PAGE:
Bonus action

A spell with a bonus action is particularly fast. You must use a bonus action on your turn to cast the spell, provided you haven't already taken a bonus action that turn. You cannot cast any other spell during the same turn except a cantrip with a cast time of 1 action.

Page 202, Dungeon & Dragons Players Handbook, 5th Edition.

And cantrips don't use spell slots. So even if you cast a cantrip in addition to a normal spellthis does not count as using two spell slots.

To my knowledge there is a way in the rules to cast more than one spell per turn: that of the fighteraction boostCapability.

action boost

From level 2 you can go beyond your normal limits for a moment. When it is your turn, you perform an additional action in addition to your regular action and a possible bonus action. Once you use this feature, you must take a short or long break before you can use it again. From 17th level, you can use it twice before a break, but only once in the same turn.

Page 72, Dungeon & Dragons Players Handbook 5th Edition.

A fighter with theEldritch RitterArchetype or a clever multi-class fighter/sorcerer could possibly get away with two spell slots in one turn. Otherwise you're out of luck.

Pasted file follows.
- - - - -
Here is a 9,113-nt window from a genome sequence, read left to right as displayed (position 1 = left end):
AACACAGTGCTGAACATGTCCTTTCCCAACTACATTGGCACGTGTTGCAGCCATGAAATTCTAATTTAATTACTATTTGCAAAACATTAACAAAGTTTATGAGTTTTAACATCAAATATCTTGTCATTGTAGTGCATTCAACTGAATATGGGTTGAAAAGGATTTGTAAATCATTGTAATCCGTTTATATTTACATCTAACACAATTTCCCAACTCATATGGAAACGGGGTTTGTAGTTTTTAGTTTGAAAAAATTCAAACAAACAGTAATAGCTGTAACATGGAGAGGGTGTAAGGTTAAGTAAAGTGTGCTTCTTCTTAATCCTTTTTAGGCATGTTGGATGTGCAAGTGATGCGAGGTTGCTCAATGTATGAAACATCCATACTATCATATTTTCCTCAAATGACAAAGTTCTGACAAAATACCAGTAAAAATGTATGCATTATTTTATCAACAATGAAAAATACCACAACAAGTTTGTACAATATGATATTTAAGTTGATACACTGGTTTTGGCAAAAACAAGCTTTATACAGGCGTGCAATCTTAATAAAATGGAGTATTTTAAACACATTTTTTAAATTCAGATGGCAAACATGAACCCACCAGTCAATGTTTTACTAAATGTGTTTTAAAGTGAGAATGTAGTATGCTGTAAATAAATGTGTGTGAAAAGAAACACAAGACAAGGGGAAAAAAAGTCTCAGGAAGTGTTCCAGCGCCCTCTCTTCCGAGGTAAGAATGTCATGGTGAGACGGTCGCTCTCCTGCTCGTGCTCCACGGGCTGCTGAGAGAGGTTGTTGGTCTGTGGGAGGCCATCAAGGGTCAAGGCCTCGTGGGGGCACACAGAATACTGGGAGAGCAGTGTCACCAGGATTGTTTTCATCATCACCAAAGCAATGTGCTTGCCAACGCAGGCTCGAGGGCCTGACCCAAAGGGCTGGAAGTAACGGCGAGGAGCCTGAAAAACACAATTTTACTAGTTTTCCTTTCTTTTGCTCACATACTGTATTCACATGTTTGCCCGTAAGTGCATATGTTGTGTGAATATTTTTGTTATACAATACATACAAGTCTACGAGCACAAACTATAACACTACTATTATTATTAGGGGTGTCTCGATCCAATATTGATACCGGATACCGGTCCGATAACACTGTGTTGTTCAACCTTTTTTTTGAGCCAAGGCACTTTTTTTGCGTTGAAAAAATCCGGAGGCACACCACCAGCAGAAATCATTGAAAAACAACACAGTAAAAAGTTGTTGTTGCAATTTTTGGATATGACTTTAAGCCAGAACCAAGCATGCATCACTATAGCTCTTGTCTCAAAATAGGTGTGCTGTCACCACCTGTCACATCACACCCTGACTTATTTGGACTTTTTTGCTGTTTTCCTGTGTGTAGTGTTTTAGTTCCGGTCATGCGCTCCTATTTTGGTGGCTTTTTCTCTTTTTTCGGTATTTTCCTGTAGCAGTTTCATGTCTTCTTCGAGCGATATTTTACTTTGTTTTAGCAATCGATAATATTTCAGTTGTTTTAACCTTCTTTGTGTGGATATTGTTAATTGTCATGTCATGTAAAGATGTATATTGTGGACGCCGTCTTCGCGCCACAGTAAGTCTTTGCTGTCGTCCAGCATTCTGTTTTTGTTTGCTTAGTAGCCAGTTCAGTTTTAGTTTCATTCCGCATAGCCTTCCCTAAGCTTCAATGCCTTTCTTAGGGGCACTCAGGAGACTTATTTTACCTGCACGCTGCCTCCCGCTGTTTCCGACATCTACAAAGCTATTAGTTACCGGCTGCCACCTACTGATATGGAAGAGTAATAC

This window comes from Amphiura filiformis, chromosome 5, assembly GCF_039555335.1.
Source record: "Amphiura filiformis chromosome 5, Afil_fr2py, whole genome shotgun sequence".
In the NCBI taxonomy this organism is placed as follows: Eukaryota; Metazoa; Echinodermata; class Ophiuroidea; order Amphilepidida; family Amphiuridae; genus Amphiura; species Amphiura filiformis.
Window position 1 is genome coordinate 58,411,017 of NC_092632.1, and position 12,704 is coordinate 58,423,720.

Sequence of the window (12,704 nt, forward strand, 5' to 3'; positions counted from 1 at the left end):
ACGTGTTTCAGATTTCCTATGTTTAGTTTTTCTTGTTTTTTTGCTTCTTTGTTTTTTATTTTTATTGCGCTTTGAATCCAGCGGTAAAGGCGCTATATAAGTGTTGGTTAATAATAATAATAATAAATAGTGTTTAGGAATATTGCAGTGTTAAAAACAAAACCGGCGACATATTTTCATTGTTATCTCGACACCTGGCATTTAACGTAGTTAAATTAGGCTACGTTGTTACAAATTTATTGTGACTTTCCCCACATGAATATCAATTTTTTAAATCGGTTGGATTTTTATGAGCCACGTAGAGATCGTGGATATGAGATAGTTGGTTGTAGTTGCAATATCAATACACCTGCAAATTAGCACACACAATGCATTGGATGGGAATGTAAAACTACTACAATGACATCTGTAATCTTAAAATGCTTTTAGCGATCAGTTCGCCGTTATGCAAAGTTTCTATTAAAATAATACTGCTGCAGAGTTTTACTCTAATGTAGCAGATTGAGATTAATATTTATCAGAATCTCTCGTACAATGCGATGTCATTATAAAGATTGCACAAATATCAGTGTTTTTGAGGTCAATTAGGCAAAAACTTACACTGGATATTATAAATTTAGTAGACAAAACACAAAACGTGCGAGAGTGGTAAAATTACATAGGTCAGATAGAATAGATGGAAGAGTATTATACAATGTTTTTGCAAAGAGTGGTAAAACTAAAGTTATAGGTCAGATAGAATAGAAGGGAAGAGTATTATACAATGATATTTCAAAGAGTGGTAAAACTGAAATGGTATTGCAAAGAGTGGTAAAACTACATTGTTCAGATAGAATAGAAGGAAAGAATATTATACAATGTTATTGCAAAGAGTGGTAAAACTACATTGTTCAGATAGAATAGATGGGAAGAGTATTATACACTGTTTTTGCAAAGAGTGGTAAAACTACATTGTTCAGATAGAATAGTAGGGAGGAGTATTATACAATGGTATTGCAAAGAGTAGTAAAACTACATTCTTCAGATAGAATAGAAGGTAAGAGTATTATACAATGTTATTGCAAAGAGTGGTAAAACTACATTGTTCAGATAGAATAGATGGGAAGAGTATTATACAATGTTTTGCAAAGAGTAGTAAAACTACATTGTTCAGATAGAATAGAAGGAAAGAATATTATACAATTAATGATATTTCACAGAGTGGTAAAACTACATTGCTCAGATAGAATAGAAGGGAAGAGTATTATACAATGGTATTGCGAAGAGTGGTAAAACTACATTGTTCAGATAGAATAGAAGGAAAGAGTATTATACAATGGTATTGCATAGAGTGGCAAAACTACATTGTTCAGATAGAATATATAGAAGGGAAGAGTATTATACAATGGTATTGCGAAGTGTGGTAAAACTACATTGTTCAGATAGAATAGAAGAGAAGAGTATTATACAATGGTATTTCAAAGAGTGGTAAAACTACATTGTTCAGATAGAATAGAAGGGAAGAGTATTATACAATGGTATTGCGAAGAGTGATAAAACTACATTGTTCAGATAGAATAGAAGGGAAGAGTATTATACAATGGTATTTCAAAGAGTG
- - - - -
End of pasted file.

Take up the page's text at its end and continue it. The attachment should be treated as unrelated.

Can you use 2 cantrips in one turn?

Yes. The few situations where you might cast two cantrips in one turn are:

  • If you cast Class/Fighter Multiclass and theaction boostcapability
  • They have a feature that grants a bonus action (like the Sorcerer'sAccelerated Spellmetamagic trait)
  • PourSchillelagh(casting time 1 bonus action) and then another cantrip with a casting time of 1 action

Conclusion – Magic Slots 5e

You've had enough of one with this overview of spell slots in D&D 5eShocking gripon spell slots to get to the fun stuff - electrocute, hex, and inflame your enemies! So go ahead, light up and kick some undead loot!

And to keep track of how many spell slots you're using, I highly recommend thishand-painted spell tracker scrollon Etsy! Check out my othersHere.